Alyssa Goodman visited the Mayan site of Cobá on February 19, 2015. The image at left shows the smaller (about 25 m high) of two solid-stone temple pyramids at the site. The height of the pyramids, according to a “Mayan” tour guide at Cobá, was intended to get the priests closer to the Gods.
The kinds of divination that priests carried at Cobá, which is one of the oldest Mayan sites known (dating from about 100 BC) , included scrying with special mirrors, as described in Sohum’s post, and shown in the image he provided, below.
The most interesting prediction-relevant tale our guide told us on our tour of Cobá (which by the way takes place by bicycle), was about Mayan astrology–perhaps their most important form of divination. In particular he explained that every “century” (actually 102 to 104 years) the Venusian calendar and the Mayan Tzolkin (a system based mostly on lunar months,see below with a 260 day cycle) and the Earth-Sun year (~365 days) coincided so as to “align” the calendars–which was a particularly auspicious event–a time for war. Read more at http://www.ancient-world-mysteries.com/mayan-aztec-century.html. Actually, the half-century (or 52 years) is depicted in the stellae at Cobá. Someday soon, I will attempt to reproduce all this in WorldWide Telescope–unless one of you would like to take on that project?!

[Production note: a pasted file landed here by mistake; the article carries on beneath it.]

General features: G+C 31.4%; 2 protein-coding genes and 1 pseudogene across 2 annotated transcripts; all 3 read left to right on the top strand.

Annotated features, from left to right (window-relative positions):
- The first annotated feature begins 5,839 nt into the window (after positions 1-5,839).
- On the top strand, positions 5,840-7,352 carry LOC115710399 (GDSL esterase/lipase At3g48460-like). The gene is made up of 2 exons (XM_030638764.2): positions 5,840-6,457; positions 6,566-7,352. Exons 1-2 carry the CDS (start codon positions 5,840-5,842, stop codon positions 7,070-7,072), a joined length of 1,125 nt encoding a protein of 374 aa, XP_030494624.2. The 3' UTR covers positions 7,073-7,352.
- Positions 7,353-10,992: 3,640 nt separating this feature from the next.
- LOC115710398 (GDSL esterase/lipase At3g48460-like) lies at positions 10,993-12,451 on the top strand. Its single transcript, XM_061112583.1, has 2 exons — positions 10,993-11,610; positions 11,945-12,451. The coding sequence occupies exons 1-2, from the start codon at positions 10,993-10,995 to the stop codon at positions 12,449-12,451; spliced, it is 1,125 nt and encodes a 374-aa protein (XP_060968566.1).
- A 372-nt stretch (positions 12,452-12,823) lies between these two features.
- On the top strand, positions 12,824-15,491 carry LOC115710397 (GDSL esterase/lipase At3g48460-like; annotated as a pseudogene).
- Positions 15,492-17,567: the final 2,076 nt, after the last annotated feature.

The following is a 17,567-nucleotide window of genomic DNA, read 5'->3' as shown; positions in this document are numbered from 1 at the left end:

Why have you likely not heard of Cobá? Wikipedia correctly surmises that: The site remained little visited due to its remoteness until the first modern road was opened up to Coba in the early 1970s. As a major resort was planned for Cancún, it was realized that clearing and restoring some of the large site could make it an important tourst attraction. According to our tour guide, only 5% of Cobá’s 40 square miles have been excavated.